, Volume 1, Issue 2, pp 330-361

The making of race in colonial Malaya: Political economy and racial ideology

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Abstract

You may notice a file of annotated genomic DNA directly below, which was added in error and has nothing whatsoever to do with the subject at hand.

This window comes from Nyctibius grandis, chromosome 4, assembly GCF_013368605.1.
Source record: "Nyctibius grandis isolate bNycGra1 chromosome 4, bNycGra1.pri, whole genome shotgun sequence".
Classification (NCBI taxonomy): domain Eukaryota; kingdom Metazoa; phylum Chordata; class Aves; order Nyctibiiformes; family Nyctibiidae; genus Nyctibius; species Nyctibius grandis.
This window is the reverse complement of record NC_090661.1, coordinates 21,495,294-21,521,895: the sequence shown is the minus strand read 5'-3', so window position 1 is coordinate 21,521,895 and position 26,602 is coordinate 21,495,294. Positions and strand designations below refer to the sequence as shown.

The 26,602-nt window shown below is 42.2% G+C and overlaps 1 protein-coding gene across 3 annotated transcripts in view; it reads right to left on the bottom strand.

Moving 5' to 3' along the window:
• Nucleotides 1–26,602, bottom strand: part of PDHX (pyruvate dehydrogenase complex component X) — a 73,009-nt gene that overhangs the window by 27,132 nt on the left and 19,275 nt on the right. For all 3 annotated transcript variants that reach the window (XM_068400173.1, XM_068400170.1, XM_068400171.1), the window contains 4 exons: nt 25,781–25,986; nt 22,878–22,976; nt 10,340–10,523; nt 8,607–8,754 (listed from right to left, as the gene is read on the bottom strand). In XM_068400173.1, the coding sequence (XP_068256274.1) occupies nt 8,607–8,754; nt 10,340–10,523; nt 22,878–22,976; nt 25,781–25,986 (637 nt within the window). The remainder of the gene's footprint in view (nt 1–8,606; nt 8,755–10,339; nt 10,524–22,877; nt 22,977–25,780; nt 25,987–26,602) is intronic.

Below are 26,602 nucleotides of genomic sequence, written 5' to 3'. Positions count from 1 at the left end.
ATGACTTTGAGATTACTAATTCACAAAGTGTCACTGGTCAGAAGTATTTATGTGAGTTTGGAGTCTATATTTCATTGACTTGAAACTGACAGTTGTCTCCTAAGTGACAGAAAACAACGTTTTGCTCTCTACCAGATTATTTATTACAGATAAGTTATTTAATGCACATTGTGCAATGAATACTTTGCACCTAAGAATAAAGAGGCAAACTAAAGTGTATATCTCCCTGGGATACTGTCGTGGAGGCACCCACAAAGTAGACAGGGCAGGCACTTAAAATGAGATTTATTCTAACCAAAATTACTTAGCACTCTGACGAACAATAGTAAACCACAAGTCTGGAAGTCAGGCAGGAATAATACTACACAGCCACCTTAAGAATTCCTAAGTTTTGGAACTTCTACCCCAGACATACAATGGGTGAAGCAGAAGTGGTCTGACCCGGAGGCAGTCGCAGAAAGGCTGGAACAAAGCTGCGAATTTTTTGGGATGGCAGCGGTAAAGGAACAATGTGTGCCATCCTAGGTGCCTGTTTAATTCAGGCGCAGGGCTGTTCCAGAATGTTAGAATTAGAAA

The conventional interpretation of the “race problem” in Peninsular Malaysia (Malaya) is founded upon the supposedly inevitable frictions between ethnic communities with sharply divergent cultural traditions. In this view, assimilation between the indigenous Malay population and the descendants of immigrants from China and India was always a remote possibility. In this paper I argue that modern “race relations” in Peninsular Malaysia, in the sense of impenetrable group boundaries, were a byproduct of British colonialism of the late nineteenth and early twentieth centuries. Prior to 1850, inter-ethnic relations among Asian populations were marked by cultural stereotypes and occasional hostility, but there were also possibilities for inter-ethnic alliances and acculturation. Direct colonial rule brought European racial theory and constructed a social and economic order structured by “race.” A review of the writing of observers of colonial society provides a crude test of this hypothesis.